It has been a difficult few months for equity markets, not least North American real estate investment trusts (REITs), which suffered a two-month loss of -8.4%*. Investors’ retreat from property securities was undoubtedly triggered by signals from the US Federal Reserve (Fed) from May that it could potentially reduce (‘taper’) its monthly US$85bn asset purchase programme. At June’s Federal Open Market Committee meeting the Fed said tapering might begin later this year, and asset purchases could possibly end by mid-2014.
While the bumpy ride in the North American markets has reminded investors of the pitfalls associated with the road back from quantitative easing (QE), we feel a little perspective is in order. North American real estate equities have still returned 8.5% year to date ** and this follows several strong years for performance. The recent sell-down has been accompanied by a subsequent rally, indicating that what we witnessed was perhaps more of a knee-jerk reaction to the policy announcement, and gave some market participants an excuse to book profits.
In the short term, volatility is likely to persist as the Fed provides more clarification about what it defines as ‘economic improvement’. But the parameters for adjusting its monthly asset purchases should hopefully become clearer. While the impact to growth of the US budget ‘sequester’ (cuts to federal spending) has been dampened by ultra-loose policy, slow underlying growth is nevertheless still growth. A steeper yield curve is a sign that the economy is improving and that market relationships are normalising. That said, we believe that the Fed will tread cautiously this year and that tapering will be moderate, with greater emphasis in 2014. Similarly, we do not expect the subsequent increase in the Federal funds rate to occur until 2015. Inflation expectations appear to have stabilised, so we do not believe that tapering will have a significant impact on the long end of the yield curve.
We are currently positive on the US real estate sector from a fundamental perspective. Limited supply and generally lowly-levered balance sheets should help underpin earnings and drive dividend growth over the next two years. We expect earnings growth in the region of 7-10% in 2013 and 2014 and dividend growth that could exceed 10%. From a valuation perspective, we are fairly comfortable as US property stocks are trading at or slightly below net asset value using reasonable income projections. Average property yields still show an above-average gap over US ten-year treasury yields of 3.5%, which provides a reasonable cushion if bond yields begin to rise again.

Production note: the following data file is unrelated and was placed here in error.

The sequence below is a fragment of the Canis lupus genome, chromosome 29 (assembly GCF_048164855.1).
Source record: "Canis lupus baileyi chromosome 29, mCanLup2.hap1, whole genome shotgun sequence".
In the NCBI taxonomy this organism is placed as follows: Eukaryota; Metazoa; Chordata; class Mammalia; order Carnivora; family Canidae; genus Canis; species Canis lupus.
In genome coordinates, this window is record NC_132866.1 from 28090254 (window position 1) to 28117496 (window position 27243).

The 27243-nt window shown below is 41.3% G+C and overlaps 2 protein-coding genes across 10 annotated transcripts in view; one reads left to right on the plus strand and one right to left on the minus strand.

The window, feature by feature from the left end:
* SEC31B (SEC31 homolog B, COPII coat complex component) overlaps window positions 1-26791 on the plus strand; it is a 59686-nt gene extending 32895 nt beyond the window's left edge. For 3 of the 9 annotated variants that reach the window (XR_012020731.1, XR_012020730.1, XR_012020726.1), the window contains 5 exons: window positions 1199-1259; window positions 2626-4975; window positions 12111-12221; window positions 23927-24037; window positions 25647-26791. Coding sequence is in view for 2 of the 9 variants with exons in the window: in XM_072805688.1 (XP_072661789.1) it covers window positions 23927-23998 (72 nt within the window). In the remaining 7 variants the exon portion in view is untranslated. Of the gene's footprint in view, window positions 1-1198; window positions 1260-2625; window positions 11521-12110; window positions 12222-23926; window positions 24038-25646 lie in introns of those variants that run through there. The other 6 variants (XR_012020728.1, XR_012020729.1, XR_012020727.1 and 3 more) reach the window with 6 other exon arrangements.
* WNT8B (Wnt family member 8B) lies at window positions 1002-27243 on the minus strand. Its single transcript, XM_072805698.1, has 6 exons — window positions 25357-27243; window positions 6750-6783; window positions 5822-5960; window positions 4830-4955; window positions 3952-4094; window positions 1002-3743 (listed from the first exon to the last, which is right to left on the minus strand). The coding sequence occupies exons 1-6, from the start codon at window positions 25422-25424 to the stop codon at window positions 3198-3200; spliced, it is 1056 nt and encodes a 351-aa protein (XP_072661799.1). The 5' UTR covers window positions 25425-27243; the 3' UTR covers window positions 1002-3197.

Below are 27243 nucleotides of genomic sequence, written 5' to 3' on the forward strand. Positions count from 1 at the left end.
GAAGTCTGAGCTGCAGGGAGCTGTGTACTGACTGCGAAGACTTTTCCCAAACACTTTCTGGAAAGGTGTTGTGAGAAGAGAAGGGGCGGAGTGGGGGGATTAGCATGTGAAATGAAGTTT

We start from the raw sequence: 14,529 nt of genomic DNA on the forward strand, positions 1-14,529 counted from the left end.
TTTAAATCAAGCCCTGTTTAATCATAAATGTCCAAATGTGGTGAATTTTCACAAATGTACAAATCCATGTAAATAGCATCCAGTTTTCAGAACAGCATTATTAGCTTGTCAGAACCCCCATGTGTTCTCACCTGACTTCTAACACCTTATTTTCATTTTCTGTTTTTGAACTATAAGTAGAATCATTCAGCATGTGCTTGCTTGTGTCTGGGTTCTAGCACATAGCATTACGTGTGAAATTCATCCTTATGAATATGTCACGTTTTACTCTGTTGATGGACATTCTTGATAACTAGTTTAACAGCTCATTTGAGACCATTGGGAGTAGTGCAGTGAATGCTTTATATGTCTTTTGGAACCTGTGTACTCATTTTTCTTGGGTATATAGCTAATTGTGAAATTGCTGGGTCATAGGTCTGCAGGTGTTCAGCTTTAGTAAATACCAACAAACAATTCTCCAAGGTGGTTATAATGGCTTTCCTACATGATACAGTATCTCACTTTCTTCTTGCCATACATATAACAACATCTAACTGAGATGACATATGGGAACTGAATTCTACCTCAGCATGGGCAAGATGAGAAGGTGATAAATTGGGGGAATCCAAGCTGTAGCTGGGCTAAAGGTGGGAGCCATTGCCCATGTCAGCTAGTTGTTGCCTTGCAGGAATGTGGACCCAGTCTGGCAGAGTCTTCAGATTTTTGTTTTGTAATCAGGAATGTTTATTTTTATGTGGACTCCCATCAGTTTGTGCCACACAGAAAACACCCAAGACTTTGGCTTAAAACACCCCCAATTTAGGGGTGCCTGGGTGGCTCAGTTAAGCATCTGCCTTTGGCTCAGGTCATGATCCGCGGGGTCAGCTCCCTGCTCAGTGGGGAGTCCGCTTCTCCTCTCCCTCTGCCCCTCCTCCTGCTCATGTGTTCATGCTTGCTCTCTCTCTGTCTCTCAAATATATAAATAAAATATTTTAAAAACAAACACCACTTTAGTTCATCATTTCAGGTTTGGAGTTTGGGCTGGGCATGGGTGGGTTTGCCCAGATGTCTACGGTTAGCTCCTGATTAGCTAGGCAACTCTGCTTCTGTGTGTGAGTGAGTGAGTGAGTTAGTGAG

At the sector level, the regional mall sector continues to see increasingly positive trends in same-store sales growth. The apartment sector also continues to experience rental growth, despite signs that the residential recovery is gaining momentum ***. Looking at the self storage sector, we believe that the recent underperformance from NYSE-listed Public Storage does not reflect the segment’s underlying fundamentals and the potential for rental growth given that occupancy rates are at all-time highs.
We have increased our allocation to North America within the Henderson Horizon Global Property Equities Fund in recent weeks and are currently 4% overweight, with the region now accounting for 56% of the fund’s exposure.
An update from Guy Barnard and Harrison Street Securities
* FTSE EPRA NAREIT North America Total Return Index in US dollars, 30 April to 30 June 2013
** FTSE EPRA NAREIT North America Total Return Index in US dollars, as at 14 July 2013
*** ie, rental growth in the apartment sector is sometimes the consequence of falling home ownership